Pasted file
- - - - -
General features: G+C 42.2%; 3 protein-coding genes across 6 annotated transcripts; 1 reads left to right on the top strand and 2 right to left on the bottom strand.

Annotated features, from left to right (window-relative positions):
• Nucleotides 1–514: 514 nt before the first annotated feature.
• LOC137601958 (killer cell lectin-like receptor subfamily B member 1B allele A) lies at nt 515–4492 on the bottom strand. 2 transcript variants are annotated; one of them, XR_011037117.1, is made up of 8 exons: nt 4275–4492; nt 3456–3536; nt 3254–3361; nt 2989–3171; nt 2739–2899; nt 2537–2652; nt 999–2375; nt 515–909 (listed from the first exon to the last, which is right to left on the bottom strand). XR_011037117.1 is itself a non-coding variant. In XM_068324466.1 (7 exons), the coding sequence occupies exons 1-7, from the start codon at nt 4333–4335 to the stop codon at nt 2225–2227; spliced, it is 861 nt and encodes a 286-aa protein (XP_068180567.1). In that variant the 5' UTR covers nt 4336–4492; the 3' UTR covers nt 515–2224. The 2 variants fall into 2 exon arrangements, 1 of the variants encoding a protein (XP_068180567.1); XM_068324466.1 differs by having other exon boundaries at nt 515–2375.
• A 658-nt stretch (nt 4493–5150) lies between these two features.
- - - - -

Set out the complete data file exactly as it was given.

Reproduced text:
General features: G+C 42.2%; 3 protein-coding genes across 6 annotated transcripts; 1 reads left to right on the top strand and 2 right to left on the bottom strand.

Annotated features, from left to right (window-relative positions):
• Nucleotides 1–514: 514 nt before the first annotated feature.
• LOC137601958 (killer cell lectin-like receptor subfamily B member 1B allele A) lies at nt 515–4492 on the bottom strand. 2 transcript variants are annotated; one of them, XR_011037117.1, is made up of 8 exons: nt 4275–4492; nt 3456–3536; nt 3254–3361; nt 2989–3171; nt 2739–2899; nt 2537–2652; nt 999–2375; nt 515–909 (listed from the first exon to the last, which is right to left on the bottom strand). XR_011037117.1 is itself a non-coding variant. In XM_068324466.1 (7 exons), the coding sequence occupies exons 1-7, from the start codon at nt 4333–4335 to the stop codon at nt 2225–2227; spliced, it is 861 nt and encodes a 286-aa protein (XP_068180567.1). In that variant the 5' UTR covers nt 4336–4492; the 3' UTR covers nt 515–2224. The 2 variants fall into 2 exon arrangements, 1 of the variants encoding a protein (XP_068180567.1); XM_068324466.1 differs by having other exon boundaries at nt 515–2375.
• A 658-nt stretch (nt 4493–5150) lies between these two features.